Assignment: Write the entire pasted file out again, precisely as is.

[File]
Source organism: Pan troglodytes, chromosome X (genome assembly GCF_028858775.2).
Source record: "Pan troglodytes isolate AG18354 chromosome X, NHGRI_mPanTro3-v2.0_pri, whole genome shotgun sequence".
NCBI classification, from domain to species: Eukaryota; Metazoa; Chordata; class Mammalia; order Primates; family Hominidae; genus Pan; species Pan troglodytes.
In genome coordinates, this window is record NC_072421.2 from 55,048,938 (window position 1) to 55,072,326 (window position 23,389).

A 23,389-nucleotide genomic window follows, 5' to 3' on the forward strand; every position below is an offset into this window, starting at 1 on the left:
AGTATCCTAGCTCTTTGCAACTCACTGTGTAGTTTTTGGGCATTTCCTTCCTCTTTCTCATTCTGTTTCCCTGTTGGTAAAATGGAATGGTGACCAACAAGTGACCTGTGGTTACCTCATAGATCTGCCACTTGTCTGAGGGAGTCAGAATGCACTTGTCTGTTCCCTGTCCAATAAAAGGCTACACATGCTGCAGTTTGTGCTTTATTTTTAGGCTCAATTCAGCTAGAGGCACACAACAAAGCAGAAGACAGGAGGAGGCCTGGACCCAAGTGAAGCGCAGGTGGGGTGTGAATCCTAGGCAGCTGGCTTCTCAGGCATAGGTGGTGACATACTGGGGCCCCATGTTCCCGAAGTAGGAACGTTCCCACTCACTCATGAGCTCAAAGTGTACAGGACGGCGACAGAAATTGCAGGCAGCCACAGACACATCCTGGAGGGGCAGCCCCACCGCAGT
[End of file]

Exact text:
Source organism: Pan troglodytes, chromosome X (genome assembly GCF_028858775.2).
Source record: "Pan troglodytes isolate AG18354 chromosome X, NHGRI_mPanTro3-v2.0_pri, whole genome shotgun sequence".
NCBI classification, from domain to species: Eukaryota; Metazoa; Chordata; class Mammalia; order Primates; family Hominidae; genus Pan; species Pan troglodytes.
In genome coordinates, this window is record NC_072421.2 from 55,048,938 (window position 1) to 55,072,326 (window position 23,389).

A 23,389-nucleotide genomic window follows, 5' to 3' on the forward strand; every position below is an offset into this window, starting at 1 on the left:
AGTATCCTAGCTCTTTGCAACTCACTGTGTAGTTTTTGGGCATTTCCTTCCTCTTTCTCATTCTGTTTCCCTGTTGGTAAAATGGAATGGTGACCAACAAGTGACCTGTGGTTACCTCATAGATCTGCCACTTGTCTGAGGGAGTCAGAATGCACTTGTCTGTTCCCTGTCCAATAAAAGGCTACACATGCTGCAGTTTGTGCTTTATTTTTAGGCTCAATTCAGCTAGAGGCACACAACAAAGCAGAAGACAGGAGGAGGCCTGGACCCAAGTGAAGCGCAGGTGGGGTGTGAATCCTAGGCAGCTGGCTTCTCAGGCATAGGTGGTGACATACTGGGGCCCCATGTTCCCGAAGTAGGAACGTTCCCACTCACTCATGAGCTCAAAGTGTACAGGACGGCGACAGAAATTGCAGGCAGCCACAGACACATCCTGGAGGGGCAGCCCCACCGCAGT